Silicone     If you think of silicone as a gasket material instead of a sealant you can proably intuit its appropriate uses. It is the best choice for bedding components that must be periodically dismantled. Its excellent insulating properties make it ideal for bedding dissimilar metals—stainless hardware on an aluminum spar, for example. And it is—by default—the only one of the marine sealant trio than can be safely used to bed plastic. However, silicone should not be used below the waterline. And because it depends upon mechanical compression to maintain its seal, silicone is also a poor choice for sealing hardware on a cored deck.

Keep this quick review in mind when you’re considering a bedding compound:

  • Polysulfide—a sealant suitable for bedding everything except plastic.
  • Polyurethane—an adhesive that forms a permanent bond.
  • Silicone—a gasket material and electrical insulator.

The type of surface, and whether the caulk is functioning as an adhesive, as in the case above, or a sealant all play a role in choosing the right material.

Hybrids    Normal stresses tend to pull or pry bedded components apart. If the bedding compound is both adhesive and elastic, it will stretch like the bellows joining the two sides of an accordion. Cured silicone sealant exhibits amazing elasticity, but its adhesion is temporary at best. Movement between bedded components tends to break the seal. This is precisely why normal expansion and contraction soon enough lead to leaking deadlights.

Either polysulfide or polyurethane would provide a more dependable seal for deadlights, but polysulfide is certain to attack the plastic, and polyurethane prohibits any future disassembly. One alternative is a hybrid sealant—part silicone and part polyurethane. Marketed by BoatLife as Life Seal, this mixture promises a longer-lasting seal for deadlights and other plastic fittings where compression of the sealant cannot be assured.

It used to be that rebedding was an annual chore, but today if you select the right sealant and apply it correctly, you can do the job once and forget it. Now if the test-tube wizards could just do the same for varnish.

Working the Goo    None of the sealants mentioned above will work well unless you give them a chance. If you crank down on the mounting bolts until you squeeze all the sealant out, you might as well put the parts together without sealant. The correct mounting technique is the same regardless of the sealant you use; follow these tips:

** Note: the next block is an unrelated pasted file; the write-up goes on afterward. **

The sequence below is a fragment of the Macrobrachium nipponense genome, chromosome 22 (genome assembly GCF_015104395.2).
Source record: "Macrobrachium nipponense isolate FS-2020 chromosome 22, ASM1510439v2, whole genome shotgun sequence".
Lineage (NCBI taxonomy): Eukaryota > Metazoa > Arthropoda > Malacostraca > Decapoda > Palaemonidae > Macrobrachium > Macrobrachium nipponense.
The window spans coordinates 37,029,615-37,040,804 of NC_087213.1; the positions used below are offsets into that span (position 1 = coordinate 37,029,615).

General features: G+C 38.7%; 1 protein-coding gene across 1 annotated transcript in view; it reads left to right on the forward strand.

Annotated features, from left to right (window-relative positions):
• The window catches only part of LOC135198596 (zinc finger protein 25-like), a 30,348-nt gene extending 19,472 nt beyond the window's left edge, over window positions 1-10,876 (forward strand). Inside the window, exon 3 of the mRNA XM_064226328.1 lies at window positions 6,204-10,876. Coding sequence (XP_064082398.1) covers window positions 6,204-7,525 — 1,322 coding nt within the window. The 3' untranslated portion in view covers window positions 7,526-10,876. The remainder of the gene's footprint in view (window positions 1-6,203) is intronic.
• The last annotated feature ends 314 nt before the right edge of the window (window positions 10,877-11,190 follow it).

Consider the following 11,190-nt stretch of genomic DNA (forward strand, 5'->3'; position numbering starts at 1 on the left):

• Both surfaces must be clean and dry, which means peeling or scraping away every bit of old caulking and wiping the surfaces with acetone or MEK. If you try to caulk right over the old caulking, it will leak—guaranteed.
  • Countersink fastener holes. Countersinking the deck allows for a wider bead of sealant around the fastener. In addition, the wedge shape of the countersink makes this "ring" of sealant function much like an O-ring when compressed. This effect is doubled by also countersinking the underside of the bedded component when thickness allows.
  • There is no reason to be miserly; the sealant you save is almost certain to harden in the tube or cartridge before its next usage anyway.
  • Apply the sealant liberally. If it does not squeeze out all the way around the joint, take it apart and do it again. There is no reason to be miserly; the sealant you save is almost certain to harden in the tube or cartridge before you use it anyway.
  • Mask both components before bedding. If you are using silicone, allow the squeeze-out to fully cure, then slice it free with a razor blade. For the more tenacious poly sisters, smooth the ooze with your finger, then peel the tape promptly to leave a neat edge. Remember to seal around the fasteners.
  • Snug but do not tighten the mounting screws. Compressing all the sealant out of the joint is the most common bedding error and it dooms the effort.
  • It is essential to leave the components separated by a gasket of sealant. Put the seal under compression. Let the sealant fully cure—this takes a week or longer for most polysulfides and polyurethanes—then go back and evenly tighten all the fasteners. This ensures a watertight seal even if the sealant loses its grip. Turn only the nuts on through-bolts to avoid breaking the seal around the fastener.

Suggested Reading:

Zen and the Art of Sailboat Maintenence by Don Casey

Drilling and Filling Holes in Your Boat by Sue and Larry

Mounting Deck Hardware by Tom Wood

T. P. Donnelly
I sold my sailboat and am no longer active on Sailnet